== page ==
Monday, 28 June 2010

Murnaus' SUNRISE - silent storytelling with sophisticated optical effects.

I'm not especially au fait with silent cinema, aside from the great silent comedies of Keaton, Lloyd and Laurel &; Hardy so I came into F.W Murnaus' 1927 love tragedy "SUNRISE" somewhat blind yet was stunned by the visionary photographic effects and trick shots that the film displays.

Aside from the standard matte paintings and miniatures, of which there are several, the picture has some incredible optical transitions and kaleidoscope styled visuals to tell the story.  What impressed me most was an amazing one take sequence where George O'Brien and Janet Gaynor stroll out of church and across a busy street totally immersed in one another with fast moving traffic wizzing around them, with the single take continuing for over a minute and gradually dissolving from the hectic urban chaos into a beautiful orchard like setting of utter serenity.  Now to modern audiences weened on this awful in your face mind battering CGI, this 1927 sequence will surely not be of interest.  When one takes into consideration the fact that the entire uninterrupted set piece is a complicated optical effect, and a beautifully orchestrated and assembled one at that, even the CGI freaks may sit up and take notice.  I'll elaborate on this sequence below.

The effects work was by an uncredited Frank Williams - a genuine pioneer in special photographic effects and optical cinematography and the inventor of a moving matting system for motion pictures.  I would not be at all surprised to learn that soon to be master effects man John P.Fulton also may have worked on this film as he was Williams apprentice at this time in Williams effects house.  A very young assistant cameraman by the name of Lenwood Ballard Abbott - better known later as L.B Abbott was also on the camera crew.
I must say that the remastered dvd (on the Accent label in region 4) is flawless and is a stunning sight for a 1927 film with barely a scratch or splice to be seen and only those exposure fluctuations predominant in silent cinema being the only adverse factor.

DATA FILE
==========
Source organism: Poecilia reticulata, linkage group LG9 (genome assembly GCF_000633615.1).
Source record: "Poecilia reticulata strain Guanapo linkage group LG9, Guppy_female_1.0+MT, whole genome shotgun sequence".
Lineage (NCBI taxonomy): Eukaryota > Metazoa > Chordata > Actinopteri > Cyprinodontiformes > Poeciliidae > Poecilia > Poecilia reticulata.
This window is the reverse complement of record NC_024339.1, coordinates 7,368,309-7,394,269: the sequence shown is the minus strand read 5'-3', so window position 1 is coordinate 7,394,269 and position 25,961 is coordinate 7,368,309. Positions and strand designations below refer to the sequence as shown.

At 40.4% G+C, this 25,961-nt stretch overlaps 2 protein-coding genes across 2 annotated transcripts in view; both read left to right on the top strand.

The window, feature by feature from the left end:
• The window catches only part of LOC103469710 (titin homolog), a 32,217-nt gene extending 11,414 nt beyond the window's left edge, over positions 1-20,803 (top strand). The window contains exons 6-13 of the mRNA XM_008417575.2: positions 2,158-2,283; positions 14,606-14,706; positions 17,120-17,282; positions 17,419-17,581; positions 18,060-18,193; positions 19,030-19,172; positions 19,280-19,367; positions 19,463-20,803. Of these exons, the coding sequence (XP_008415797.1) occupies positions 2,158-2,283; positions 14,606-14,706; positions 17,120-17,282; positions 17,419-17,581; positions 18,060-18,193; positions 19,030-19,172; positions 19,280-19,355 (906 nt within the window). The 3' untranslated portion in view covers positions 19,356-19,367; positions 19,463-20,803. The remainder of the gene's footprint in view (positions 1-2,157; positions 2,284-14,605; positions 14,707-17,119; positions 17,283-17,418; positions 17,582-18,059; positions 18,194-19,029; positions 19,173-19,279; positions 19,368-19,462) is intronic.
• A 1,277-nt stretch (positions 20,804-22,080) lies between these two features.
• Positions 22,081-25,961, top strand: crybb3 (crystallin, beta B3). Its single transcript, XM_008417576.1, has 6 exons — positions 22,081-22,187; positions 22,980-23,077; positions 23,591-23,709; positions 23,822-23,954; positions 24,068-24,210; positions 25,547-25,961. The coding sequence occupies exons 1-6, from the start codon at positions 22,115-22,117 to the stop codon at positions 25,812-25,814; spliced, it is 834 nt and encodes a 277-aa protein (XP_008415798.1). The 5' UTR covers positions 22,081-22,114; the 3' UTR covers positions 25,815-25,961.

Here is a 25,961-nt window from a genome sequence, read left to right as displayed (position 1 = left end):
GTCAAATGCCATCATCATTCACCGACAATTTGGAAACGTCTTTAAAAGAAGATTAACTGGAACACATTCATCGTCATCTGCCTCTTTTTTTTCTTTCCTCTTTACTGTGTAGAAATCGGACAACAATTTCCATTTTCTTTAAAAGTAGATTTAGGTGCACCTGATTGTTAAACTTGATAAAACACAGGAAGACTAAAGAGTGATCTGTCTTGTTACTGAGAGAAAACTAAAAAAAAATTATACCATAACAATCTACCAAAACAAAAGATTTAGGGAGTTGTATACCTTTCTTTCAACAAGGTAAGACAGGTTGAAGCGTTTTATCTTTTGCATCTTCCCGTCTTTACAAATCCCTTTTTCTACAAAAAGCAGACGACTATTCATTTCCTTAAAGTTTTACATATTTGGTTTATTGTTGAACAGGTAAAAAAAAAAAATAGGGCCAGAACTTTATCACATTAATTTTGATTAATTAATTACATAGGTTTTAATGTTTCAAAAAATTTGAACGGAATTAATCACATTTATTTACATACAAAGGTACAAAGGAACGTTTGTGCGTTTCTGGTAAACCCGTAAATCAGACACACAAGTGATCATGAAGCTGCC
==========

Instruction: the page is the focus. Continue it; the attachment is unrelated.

The opening montage and the train station  is a complete trick shot, with  the shot being fabricated entirely in the effects department.  The train is a miniature and all of the superstructure of the station either matte art or miniature with the live action extras added flawlessly via the Schufftan shot technique.
Part of the elaborate montage of cross fades and optical transitions that open the story - and very well done they are too, with as many as five individual elements in a single shot from what I could observe.

Probably a glass shot or a hanging miniature of the fun fair entrance.  Like all aspects of the film there is a heavy German expressionist influence running throughout due to many of the key creators European backgrounds such as Murnau and cinematographer Karl Struss.

A superb blu ray grab of the famous Schufftan shot described above.

The dream sequence with expansive miniature cityscape complete with moving cars AND a travelling camera to simulate a vehiclular point of view doubled exposed onto footage of Gaynor and O'Brien in the grass.  Focus must have been an enormous issue in shooting such a scene, and I gather the models were of significant large scale too.

The above frames from a particularly hypnotic brass band segement with lots of movement and multiple exposures presumably done all in camera with rewind and multiple takes.  Fabulous bit of film this.

Two of the matte shots seen in "SUNRISE" with moving clouds above and perfect registration of city painting below, possibly suggesting a foreground glass painting done on set.